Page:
Already a Bloomberg.com user?
Sign in with the same account.
ArcelorMittal (MT) and Lafarge SA (LG), the world’s biggest steel and cement makers respectively, used the most United Nations offsets to cover carbon-dioxide emissions last year, according to data on the European Commission website.
Factories and power stations used 254.6 million offsets in the bloc’s cap-and-trade program, the data show. ArcelorMittal handed in about 29.3 million credits, enough to cover 78 percent of its emissions last year, while Lafarge used 11 million, or 64 percent of its pollution. Offsets may be used to cut compliance costs with Europe’s carbon trading system.
Industrials are using offsets because they are short of money and less concerned over future compliance costs, according to Barclays Plc.
“We’d expect industrials to hand in a fair amount of offsets,” Trevor Sikorski, an analyst in London for the investment arm of the bank said by phone. “A lot of them will be finding access to credit difficult, and current concerns around cash flow would drive them to look for monetization of value.”
UN-sponsored offsets known as Certified Emission Reductions and Emission Reduction Units are awarded to projects that cut greenhouse gases that scientists blame for accelerating climate change. UN CERs for December slumped 4.2 percent to 3.70 euros ($4.87) a metric ton at 5:20 p.m. on London’s ICE Futures Europe exchange.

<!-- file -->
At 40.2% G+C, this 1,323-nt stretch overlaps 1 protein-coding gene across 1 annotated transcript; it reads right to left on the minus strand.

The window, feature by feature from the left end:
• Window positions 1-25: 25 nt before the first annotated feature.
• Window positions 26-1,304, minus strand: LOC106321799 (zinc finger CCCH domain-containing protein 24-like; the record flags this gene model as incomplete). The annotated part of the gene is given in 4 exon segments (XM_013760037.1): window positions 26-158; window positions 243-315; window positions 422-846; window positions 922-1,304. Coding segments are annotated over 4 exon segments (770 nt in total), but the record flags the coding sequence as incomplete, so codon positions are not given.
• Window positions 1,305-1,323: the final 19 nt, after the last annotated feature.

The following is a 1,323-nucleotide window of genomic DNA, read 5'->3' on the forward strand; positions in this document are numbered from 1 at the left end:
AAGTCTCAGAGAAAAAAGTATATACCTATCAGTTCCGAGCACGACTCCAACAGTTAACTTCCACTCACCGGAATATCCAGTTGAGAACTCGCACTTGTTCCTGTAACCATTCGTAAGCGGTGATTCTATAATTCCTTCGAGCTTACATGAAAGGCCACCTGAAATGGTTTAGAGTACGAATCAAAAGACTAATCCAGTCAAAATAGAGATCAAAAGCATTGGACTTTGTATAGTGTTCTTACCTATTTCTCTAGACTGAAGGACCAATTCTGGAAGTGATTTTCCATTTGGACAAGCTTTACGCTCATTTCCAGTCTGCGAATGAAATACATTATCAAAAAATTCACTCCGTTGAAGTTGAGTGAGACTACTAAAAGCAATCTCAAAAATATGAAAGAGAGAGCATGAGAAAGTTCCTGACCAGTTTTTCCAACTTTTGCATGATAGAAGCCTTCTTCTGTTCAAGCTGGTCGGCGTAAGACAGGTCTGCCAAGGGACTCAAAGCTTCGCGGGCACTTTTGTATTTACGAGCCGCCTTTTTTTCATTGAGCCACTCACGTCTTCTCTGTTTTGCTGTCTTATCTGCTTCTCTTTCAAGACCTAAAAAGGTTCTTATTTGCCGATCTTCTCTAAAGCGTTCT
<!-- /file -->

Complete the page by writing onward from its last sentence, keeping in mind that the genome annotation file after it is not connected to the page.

Germany, France and Spain used the most United Nations emission offsets. Emitters in Germany surrendered 74.4 million tons of credits, while those in France used 27.5 million tons and Spanish installations submitted 27.4 million tons to the European Commission, according to data published today and compiled by Bloomberg New Energy Finance.
Each country sets its own limit on companies’ use of offsets, ranging from zero in Estonia to 20 percent in Germany. Unused quotas can be used in subsequent years.
The use of offsets in 2011 was higher than the median estimate of five analysts surveyed by Bloomberg News on April 30. The median prediction was for 244 million credits. The offsets are a cheaper form of compliance to cover the 1.85 billion metric tons of carbon dioxide emitted in 2011. That means offsets were used to cover about 14 percent of emissions.
The EU has banned the use of credits linked to hydrofluorocarbon-23 from its trading system from next year, saying these credits generate excessive profits. HFC-23 offsets make up about 44 percent of total supply and so installations should make use of them while they are allowed to in the program, Mark Lewis, an analyst in Paris for Deutsche Bank AG, said today by phone.
“It’s becoming obvious to emitters they need to use up their quota,” Lewis said. “We have these qualitative restrictions kicking in from 2013.”
The discount of UN credits to European Union permits for December narrowed 5.1 percent to 3.52 euros a ton on ICE Futures Europe. The spread, traded as a separate contract, had widened over the previous four sessions, according to prices compiled by Bloomberg.
“The spread shouldn’t widen any further,” unless there’s an increase in supply of offsets from Russian projects, he said. Deutsche Bank forecast credit use will rise to 300 million tons for this year’s CO2 emissions and companies will bank as many as 600 million eligible units for use in the future, according to an e-mail.
Barclays predicts 400 million tons of offsets will be used to cover 2012 emissions, according to an e-mailed note.
“The impact on prices should be minimal,” Sikorski said. “This was in line with expectations and does not alter the supply and demand fundamentals in the market.”
To contact the reporter on this story: Mathew Carr in London at email@example.com
To contact the editor responsible for this story: Lars Paulsson at firstname.lastname@example.org